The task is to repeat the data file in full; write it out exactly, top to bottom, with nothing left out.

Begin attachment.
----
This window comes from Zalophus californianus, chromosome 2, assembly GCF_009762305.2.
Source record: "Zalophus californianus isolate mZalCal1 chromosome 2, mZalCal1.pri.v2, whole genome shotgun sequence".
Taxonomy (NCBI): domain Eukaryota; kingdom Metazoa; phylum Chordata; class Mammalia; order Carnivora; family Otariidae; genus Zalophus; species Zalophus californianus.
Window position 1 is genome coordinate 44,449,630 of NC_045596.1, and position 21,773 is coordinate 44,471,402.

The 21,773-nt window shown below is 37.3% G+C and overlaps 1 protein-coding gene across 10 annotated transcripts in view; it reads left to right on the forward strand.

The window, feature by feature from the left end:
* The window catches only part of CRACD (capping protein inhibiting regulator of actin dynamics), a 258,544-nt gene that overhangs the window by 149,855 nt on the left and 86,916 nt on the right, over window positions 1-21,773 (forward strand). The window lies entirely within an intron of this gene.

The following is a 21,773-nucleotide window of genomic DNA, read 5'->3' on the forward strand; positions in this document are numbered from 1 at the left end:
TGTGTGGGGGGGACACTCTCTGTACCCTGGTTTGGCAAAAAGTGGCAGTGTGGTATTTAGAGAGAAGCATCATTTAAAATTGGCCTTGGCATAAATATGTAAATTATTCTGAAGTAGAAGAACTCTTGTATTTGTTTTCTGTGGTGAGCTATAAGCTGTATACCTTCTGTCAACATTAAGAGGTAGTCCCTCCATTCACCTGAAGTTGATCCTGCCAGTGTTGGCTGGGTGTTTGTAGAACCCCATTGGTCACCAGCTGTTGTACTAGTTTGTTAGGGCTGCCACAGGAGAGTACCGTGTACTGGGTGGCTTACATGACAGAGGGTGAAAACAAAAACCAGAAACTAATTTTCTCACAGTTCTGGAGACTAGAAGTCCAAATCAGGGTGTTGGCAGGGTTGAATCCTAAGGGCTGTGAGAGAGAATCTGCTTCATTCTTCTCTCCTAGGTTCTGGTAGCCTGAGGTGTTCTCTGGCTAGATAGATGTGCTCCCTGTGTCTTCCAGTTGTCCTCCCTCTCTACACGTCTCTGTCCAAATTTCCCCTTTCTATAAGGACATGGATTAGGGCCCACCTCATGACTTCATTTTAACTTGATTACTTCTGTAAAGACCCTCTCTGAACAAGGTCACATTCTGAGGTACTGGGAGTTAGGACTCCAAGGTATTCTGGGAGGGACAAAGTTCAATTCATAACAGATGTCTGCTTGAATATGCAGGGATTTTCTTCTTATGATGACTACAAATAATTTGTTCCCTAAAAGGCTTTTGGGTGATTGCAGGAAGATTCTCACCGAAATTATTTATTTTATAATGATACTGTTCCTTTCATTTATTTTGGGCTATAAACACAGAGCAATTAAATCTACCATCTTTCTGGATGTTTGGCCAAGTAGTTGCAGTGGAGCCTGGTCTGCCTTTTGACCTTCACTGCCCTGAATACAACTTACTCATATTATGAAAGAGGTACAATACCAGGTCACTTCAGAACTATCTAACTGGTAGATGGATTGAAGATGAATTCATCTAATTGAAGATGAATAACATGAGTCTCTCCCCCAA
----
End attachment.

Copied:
This window comes from Zalophus californianus, chromosome 2, assembly GCF_009762305.2.
Source record: "Zalophus californianus isolate mZalCal1 chromosome 2, mZalCal1.pri.v2, whole genome shotgun sequence".
Taxonomy (NCBI): domain Eukaryota; kingdom Metazoa; phylum Chordata; class Mammalia; order Carnivora; family Otariidae; genus Zalophus; species Zalophus californianus.
Window position 1 is genome coordinate 44,449,630 of NC_045596.1, and position 21,773 is coordinate 44,471,402.

The 21,773-nt window shown below is 37.3% G+C and overlaps 1 protein-coding gene across 10 annotated transcripts in view; it reads left to right on the forward strand.

The window, feature by feature from the left end:
* The window catches only part of CRACD (capping protein inhibiting regulator of actin dynamics), a 258,544-nt gene that overhangs the window by 149,855 nt on the left and 86,916 nt on the right, over window positions 1-21,773 (forward strand). The window lies entirely within an intron of this gene.

The following is a 21,773-nucleotide window of genomic DNA, read 5'->3' on the forward strand; positions in this document are numbered from 1 at the left end:
TGTGTGGGGGGGACACTCTCTGTACCCTGGTTTGGCAAAAAGTGGCAGTGTGGTATTTAGAGAGAAGCATCATTTAAAATTGGCCTTGGCATAAATATGTAAATTATTCTGAAGTAGAAGAACTCTTGTATTTGTTTTCTGTGGTGAGCTATAAGCTGTATACCTTCTGTCAACATTAAGAGGTAGTCCCTCCATTCACCTGAAGTTGATCCTGCCAGTGTTGGCTGGGTGTTTGTAGAACCCCATTGGTCACCAGCTGTTGTACTAGTTTGTTAGGGCTGCCACAGGAGAGTACCGTGTACTGGGTGGCTTACATGACAGAGGGTGAAAACAAAAACCAGAAACTAATTTTCTCACAGTTCTGGAGACTAGAAGTCCAAATCAGGGTGTTGGCAGGGTTGAATCCTAAGGGCTGTGAGAGAGAATCTGCTTCATTCTTCTCTCCTAGGTTCTGGTAGCCTGAGGTGTTCTCTGGCTAGATAGATGTGCTCCCTGTGTCTTCCAGTTGTCCTCCCTCTCTACACGTCTCTGTCCAAATTTCCCCTTTCTATAAGGACATGGATTAGGGCCCACCTCATGACTTCATTTTAACTTGATTACTTCTGTAAAGACCCTCTCTGAACAAGGTCACATTCTGAGGTACTGGGAGTTAGGACTCCAAGGTATTCTGGGAGGGACAAAGTTCAATTCATAACAGATGTCTGCTTGAATATGCAGGGATTTTCTTCTTATGATGACTACAAATAATTTGTTCCCTAAAAGGCTTTTGGGTGATTGCAGGAAGATTCTCACCGAAATTATTTATTTTATAATGATACTGTTCCTTTCATTTATTTTGGGCTATAAACACAGAGCAATTAAATCTACCATCTTTCTGGATGTTTGGCCAAGTAGTTGCAGTGGAGCCTGGTCTGCCTTTTGACCTTCACTGCCCTGAATACAACTTACTCATATTATGAAAGAGGTACAATACCAGGTCACTTCAGAACTATCTAACTGGTAGATGGATTGAAGATGAATTCATCTAATTGAAGATGAATAACATGAGTCTCTCCCCCAA